I'd wondered whether people who care about good design (a combination of of beauty and usability) were that rare. The answer is yes. The link is the sorry story of a company which was built on good design, which had codified simple principles of good design.... and then forgot it all. Apple is making a partial effort to make its devices easy to use again, but it doesn't seem to have a solid grasp of the idea.
I'm seeing this as a failure of empathy, and not specifically a problem at Apple. It's apparently really hard to think about whether a product is easy to use, and to do the checking to find out whether real people are a good match for your idea of what will work.
This being said, how could anyone have thought it was a good idea to take away the undo button, and then substitute shaking the device to undo? You can't tell what sort of shaking is needed, and it isn't available for all applications. Aside from the unreliability of shaking, it seems to me that shaking would interrupt your train of thought.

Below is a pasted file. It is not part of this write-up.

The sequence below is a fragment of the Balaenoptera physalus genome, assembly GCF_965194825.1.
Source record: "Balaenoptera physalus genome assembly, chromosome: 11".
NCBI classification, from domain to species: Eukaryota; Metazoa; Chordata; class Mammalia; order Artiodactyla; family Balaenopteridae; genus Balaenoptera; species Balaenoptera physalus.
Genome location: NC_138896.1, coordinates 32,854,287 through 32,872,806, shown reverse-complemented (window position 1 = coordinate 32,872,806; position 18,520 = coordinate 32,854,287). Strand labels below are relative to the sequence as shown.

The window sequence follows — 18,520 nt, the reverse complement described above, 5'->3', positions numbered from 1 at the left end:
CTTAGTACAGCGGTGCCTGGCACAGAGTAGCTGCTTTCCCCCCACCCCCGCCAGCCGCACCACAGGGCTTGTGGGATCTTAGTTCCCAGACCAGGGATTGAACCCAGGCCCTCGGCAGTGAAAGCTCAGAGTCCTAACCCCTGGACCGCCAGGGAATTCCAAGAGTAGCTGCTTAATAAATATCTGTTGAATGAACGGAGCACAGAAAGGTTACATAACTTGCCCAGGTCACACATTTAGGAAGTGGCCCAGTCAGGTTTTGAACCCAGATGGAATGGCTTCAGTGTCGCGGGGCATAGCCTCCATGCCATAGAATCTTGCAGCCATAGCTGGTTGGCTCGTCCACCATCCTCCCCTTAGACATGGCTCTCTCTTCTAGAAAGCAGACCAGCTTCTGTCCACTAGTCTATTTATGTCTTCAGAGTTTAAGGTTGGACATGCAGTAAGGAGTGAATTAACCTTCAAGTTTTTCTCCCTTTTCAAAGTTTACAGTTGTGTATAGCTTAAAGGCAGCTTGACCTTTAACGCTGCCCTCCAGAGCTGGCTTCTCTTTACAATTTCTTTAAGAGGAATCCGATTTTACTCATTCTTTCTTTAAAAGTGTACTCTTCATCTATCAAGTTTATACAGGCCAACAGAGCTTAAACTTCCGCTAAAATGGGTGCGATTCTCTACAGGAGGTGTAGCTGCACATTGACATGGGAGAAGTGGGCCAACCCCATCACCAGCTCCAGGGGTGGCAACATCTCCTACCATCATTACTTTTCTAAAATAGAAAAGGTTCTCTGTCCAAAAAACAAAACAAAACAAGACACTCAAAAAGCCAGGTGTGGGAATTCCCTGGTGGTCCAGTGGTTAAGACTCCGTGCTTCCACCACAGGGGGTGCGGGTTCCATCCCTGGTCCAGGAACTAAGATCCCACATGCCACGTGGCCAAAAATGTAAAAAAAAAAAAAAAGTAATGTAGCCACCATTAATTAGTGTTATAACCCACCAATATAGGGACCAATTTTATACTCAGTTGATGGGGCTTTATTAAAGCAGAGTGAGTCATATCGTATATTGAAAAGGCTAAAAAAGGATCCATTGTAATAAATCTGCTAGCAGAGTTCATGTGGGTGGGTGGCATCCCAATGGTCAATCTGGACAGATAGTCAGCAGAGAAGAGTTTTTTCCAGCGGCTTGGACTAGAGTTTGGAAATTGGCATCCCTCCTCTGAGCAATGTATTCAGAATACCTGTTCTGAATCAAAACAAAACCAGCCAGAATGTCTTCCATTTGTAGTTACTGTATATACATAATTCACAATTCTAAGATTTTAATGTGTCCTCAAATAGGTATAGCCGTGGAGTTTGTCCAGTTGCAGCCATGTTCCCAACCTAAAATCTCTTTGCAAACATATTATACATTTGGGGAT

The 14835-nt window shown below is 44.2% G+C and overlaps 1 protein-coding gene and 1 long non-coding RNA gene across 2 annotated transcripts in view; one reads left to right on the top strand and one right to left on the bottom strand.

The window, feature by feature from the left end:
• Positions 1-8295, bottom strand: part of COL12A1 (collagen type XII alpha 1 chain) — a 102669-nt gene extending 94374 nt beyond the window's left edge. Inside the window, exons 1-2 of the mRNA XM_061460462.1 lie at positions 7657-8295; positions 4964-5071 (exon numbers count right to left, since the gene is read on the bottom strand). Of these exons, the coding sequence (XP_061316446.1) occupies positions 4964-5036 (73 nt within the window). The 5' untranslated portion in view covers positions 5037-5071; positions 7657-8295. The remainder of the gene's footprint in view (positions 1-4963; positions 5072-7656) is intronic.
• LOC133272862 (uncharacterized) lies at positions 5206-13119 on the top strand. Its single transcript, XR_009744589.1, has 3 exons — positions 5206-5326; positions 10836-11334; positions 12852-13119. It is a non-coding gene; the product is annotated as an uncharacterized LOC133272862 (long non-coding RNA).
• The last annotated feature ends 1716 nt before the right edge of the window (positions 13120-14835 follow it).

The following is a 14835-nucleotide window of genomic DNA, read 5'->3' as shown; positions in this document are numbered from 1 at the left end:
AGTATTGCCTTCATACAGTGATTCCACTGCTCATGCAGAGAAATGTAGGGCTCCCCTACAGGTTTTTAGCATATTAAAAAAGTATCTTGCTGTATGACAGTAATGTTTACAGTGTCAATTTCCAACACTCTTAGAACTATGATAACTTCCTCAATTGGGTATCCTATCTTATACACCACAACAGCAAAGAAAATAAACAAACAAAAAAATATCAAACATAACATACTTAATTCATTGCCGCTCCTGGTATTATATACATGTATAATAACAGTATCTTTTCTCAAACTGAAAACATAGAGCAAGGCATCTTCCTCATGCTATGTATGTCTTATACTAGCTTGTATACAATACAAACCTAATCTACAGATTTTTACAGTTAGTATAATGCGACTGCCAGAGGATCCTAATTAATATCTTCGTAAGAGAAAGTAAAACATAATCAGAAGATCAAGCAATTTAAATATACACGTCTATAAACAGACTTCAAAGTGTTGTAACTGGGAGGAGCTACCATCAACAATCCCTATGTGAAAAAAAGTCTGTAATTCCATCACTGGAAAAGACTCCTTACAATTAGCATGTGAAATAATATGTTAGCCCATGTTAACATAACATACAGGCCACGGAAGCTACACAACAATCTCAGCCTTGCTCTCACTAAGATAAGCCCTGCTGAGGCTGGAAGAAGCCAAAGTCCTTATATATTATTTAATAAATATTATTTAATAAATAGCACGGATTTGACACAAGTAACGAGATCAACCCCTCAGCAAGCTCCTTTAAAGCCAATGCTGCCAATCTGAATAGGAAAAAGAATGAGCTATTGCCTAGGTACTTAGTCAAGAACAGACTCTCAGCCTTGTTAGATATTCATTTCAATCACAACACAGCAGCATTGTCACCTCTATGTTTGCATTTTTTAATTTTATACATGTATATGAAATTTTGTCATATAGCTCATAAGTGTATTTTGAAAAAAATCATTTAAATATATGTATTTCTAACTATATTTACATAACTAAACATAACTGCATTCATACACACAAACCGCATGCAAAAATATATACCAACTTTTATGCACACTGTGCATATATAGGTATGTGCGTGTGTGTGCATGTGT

I'm bewildered by the folks who believe you can get people to do what you want by applying the right incentives, both positive and negative. The truth is, people can be distracted by incentives so that they don't think as well. They may decide to resist your incentives. And people's capacities vary, so you, you all-dominant incentive supplier, might be trying to make them do something they can't do.
I think modern corporations and possibly some theories of economics are built on the premise that people respond in a simple and reliable way to incentives. This isn't just the belief in everyone being "rational", it's also a belief in people being interchangeable. It's wrong.
The Lottery of Fascinations-- aside from innate capacities, what people are interested in matters.
Link thanks to supergee.
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